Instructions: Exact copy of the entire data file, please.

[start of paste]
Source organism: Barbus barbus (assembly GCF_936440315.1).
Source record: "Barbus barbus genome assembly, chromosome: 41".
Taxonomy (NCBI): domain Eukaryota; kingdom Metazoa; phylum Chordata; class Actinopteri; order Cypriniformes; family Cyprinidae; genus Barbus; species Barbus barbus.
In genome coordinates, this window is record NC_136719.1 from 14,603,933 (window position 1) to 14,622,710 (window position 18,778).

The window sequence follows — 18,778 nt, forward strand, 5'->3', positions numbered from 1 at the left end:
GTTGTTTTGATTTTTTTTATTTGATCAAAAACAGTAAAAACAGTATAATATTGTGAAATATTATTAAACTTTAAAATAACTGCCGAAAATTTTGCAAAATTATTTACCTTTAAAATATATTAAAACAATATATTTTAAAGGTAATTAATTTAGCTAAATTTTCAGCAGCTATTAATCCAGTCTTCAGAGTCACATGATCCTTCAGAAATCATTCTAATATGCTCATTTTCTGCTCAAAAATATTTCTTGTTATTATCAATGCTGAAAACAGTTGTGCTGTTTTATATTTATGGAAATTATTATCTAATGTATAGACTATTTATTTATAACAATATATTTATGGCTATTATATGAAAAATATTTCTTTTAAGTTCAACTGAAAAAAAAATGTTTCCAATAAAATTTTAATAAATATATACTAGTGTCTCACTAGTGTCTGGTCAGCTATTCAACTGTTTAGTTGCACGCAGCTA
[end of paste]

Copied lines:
Source organism: Barbus barbus (assembly GCF_936440315.1).
Source record: "Barbus barbus genome assembly, chromosome: 41".
Taxonomy (NCBI): domain Eukaryota; kingdom Metazoa; phylum Chordata; class Actinopteri; order Cypriniformes; family Cyprinidae; genus Barbus; species Barbus barbus.
In genome coordinates, this window is record NC_136719.1 from 14,603,933 (window position 1) to 14,622,710 (window position 18,778).

The window sequence follows — 18,778 nt, forward strand, 5'->3', positions numbered from 1 at the left end:
GTTGTTTTGATTTTTTTTATTTGATCAAAAACAGTAAAAACAGTATAATATTGTGAAATATTATTAAACTTTAAAATAACTGCCGAAAATTTTGCAAAATTATTTACCTTTAAAATATATTAAAACAATATATTTTAAAGGTAATTAATTTAGCTAAATTTTCAGCAGCTATTAATCCAGTCTTCAGAGTCACATGATCCTTCAGAAATCATTCTAATATGCTCATTTTCTGCTCAAAAATATTTCTTGTTATTATCAATGCTGAAAACAGTTGTGCTGTTTTATATTTATGGAAATTATTATCTAATGTATAGACTATTTATTTATAACAATATATTTATGGCTATTATATGAAAAATATTTCTTTTAAGTTCAACTGAAAAAAAAATGTTTCCAATAAAATTTTAATAAATATATACTAGTGTCTCACTAGTGTCTGGTCAGCTATTCAACTGTTTAGTTGCACGCAGCTA